Getting back to basics can solve problems before they appear.
Most developers have been dealing with once-in-a-generation construction problems for the past 18 months. From delays, to material escalations, to labor shortages — the list of woes seems endless.
Amid the uncertainty created by the COVID-19 pandemic, it won’t come as a surprise that construction hard costs are much higher than previous years. Project schedules are at the mercy of manufacturers, and the ongoing supply chain challenges are impacting material availability and distribution on a global scale. With so much uncertainty, what can owners and developers do to responsibly mitigate risk and give their projects the best chance of success?
It is not feasible to anticipate and prepare for every potential scenario or outcome within complex systems. Instead, it is critical to focus on the fundamentals — the easily controllable elements of the process that, if addressed, can consistently result in successful outcomes.
There are countless examples of experts in every field taking time to ensure they are still executing the basics of their craft with excellence. That’s why professional football coaches continue to run players through simple blocking and tackling drills. The development and construction of commercial real estate is no different.
Real estate magnate Steve Wynn highlighted the importance of going back to basics in a December 2007 interview with Esquire magazine.
“If you don’t have a voice that forces you back to basics … you’re at risk, and the people with you are at risk,” he said. “I’m not a daredevil. I don’t fly without a safety net.”
Construction Risk Management: The Basics
Construction risk management is a broad and nuanced field. Most owners or developers of commercial real estate likely have neither the time nor the inclination to contemplate every line of contractual language that they are agreeing to — whether in an insurance policy or in a contract with a builder. They likely don’t have specialized training to perform a forensic schedule delay analysis. (According to a March 2017 newsletter from the Smith Currie law firm, a forensic schedule delay analysis “is the study and investigation of events … to establish the cause and extent of delays and to resolve construction delay claims through negotiations or legal proceedings.”)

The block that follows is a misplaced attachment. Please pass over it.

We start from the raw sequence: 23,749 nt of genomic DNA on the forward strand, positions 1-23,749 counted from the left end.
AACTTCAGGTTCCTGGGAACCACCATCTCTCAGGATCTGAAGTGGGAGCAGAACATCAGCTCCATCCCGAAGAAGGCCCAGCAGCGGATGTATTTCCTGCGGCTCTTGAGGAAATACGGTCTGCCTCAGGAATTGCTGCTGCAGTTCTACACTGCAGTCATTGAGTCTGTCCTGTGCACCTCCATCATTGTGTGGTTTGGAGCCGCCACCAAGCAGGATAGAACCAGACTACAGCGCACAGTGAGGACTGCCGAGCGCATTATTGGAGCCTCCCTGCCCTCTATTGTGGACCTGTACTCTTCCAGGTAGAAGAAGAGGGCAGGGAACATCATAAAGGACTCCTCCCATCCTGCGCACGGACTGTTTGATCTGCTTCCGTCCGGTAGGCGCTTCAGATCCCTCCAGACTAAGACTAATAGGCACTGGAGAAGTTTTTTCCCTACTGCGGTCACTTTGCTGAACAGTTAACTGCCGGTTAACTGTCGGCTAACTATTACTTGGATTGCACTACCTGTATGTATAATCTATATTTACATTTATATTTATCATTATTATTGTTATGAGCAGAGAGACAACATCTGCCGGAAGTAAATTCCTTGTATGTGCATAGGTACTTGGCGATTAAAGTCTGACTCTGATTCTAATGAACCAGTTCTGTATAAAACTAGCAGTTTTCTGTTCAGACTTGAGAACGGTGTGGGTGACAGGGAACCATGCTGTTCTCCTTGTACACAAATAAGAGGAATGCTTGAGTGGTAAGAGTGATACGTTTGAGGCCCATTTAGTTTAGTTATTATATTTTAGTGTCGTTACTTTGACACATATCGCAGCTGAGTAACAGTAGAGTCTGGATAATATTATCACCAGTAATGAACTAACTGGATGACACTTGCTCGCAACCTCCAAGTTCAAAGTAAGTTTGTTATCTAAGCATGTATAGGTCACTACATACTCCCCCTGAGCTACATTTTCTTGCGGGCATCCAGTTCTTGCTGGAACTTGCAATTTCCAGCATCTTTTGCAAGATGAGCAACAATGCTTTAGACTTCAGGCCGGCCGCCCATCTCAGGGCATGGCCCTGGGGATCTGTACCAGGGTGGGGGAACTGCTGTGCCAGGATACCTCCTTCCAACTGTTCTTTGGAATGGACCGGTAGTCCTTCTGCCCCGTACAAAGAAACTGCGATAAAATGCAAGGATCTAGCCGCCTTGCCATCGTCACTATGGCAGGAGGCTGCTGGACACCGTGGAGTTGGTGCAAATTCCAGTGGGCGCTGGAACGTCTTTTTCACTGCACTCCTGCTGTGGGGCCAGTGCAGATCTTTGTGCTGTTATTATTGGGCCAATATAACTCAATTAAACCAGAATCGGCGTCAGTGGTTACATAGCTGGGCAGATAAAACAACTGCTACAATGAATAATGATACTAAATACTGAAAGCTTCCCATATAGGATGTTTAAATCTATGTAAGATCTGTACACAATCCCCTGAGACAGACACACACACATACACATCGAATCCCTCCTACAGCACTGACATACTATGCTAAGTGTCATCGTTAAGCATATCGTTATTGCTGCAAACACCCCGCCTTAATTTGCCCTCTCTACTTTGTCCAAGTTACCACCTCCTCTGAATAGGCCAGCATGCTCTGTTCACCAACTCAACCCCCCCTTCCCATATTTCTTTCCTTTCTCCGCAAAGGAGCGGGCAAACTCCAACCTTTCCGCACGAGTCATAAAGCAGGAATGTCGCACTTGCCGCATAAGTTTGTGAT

Owners and developers focus on getting their projects finished — on time and under budget. So, what are the basics of risk management that they should focus on?
While there are many things that impact a construction project’s success, including good leadership and other human factors such as trust, open communication, transparency and accountability, there are several concrete best practices in risk management that owners and developers should implement to protect their interests. These best practices can be boiled down to three attributes necessary to give a project the best chance of success — a clear plan at the beginning, a robust construction contract and a disciplined approach to project documentation.
A Clear Plan
It is difficult to overstate the importance of taking time to develop and document a clear understanding of the project plan prior to beginning construction. Discussion and documentation of the facts available and assumptions used to develop the baseline schedule, budget and contractual scope gives a developer the tools to accurately analyze claims by a contractor throughout the project for extensions of time, requests for additional funds and possible changes in the scope of the project. (According to the Project Management Institute’s “Guide to the Project Management Body of Knowledge,” managing the scope of a project “is primarily concerned with defining and controlling what is and is not included.”)